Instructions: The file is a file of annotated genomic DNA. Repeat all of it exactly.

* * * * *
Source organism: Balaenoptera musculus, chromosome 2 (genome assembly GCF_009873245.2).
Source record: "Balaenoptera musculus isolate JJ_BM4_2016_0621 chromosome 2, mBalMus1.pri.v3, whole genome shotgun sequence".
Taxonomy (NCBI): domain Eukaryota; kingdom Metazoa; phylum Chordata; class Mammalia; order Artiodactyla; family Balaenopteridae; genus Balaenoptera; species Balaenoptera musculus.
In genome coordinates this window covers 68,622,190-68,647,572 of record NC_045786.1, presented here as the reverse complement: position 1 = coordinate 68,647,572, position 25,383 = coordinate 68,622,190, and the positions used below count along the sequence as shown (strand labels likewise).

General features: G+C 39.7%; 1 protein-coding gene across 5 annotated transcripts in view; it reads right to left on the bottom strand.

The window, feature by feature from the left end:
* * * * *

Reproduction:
Source organism: Balaenoptera musculus, chromosome 2 (genome assembly GCF_009873245.2).
Source record: "Balaenoptera musculus isolate JJ_BM4_2016_0621 chromosome 2, mBalMus1.pri.v3, whole genome shotgun sequence".
Taxonomy (NCBI): domain Eukaryota; kingdom Metazoa; phylum Chordata; class Mammalia; order Artiodactyla; family Balaenopteridae; genus Balaenoptera; species Balaenoptera musculus.
In genome coordinates this window covers 68,622,190-68,647,572 of record NC_045786.1, presented here as the reverse complement: position 1 = coordinate 68,647,572, position 25,383 = coordinate 68,622,190, and the positions used below count along the sequence as shown (strand labels likewise).

General features: G+C 39.7%; 1 protein-coding gene across 5 annotated transcripts in view; it reads right to left on the bottom strand.

The window, feature by feature from the left end: